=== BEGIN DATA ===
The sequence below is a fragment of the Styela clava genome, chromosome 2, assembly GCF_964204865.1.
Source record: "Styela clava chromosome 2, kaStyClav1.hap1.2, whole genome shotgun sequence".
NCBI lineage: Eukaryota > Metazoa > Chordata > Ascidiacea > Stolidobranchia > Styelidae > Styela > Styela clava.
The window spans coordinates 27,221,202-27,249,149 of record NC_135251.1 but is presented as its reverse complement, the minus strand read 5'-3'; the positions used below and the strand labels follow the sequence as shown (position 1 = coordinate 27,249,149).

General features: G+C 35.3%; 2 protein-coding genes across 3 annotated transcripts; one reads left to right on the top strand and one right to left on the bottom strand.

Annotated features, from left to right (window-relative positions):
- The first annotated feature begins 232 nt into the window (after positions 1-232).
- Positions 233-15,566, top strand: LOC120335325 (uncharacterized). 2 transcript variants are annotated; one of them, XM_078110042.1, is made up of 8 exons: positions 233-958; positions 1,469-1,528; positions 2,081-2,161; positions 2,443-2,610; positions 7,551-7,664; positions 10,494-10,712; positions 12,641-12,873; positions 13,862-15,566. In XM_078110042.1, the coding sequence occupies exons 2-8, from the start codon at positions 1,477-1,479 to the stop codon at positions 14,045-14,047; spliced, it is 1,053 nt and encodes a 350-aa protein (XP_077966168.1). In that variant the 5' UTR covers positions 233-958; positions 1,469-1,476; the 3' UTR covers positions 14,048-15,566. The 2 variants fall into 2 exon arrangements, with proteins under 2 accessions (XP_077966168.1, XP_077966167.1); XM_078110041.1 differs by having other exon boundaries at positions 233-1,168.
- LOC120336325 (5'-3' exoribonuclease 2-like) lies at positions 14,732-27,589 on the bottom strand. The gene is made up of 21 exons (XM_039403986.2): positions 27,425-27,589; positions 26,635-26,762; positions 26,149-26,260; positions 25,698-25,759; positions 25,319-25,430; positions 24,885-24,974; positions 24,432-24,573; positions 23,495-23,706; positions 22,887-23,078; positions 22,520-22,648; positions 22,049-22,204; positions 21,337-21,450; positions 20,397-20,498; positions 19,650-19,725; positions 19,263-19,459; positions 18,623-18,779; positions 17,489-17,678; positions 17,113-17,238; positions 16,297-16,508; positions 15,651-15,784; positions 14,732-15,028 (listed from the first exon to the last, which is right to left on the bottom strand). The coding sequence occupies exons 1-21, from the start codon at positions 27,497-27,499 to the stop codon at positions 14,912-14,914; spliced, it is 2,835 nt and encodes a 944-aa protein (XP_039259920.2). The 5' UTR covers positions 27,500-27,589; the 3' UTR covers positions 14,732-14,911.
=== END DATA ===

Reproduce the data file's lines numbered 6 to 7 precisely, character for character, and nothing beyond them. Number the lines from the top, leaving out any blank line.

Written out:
Annotated features, from left to right (window-relative positions):
- The first annotated feature begins 232 nt into the window (after positions 1-232).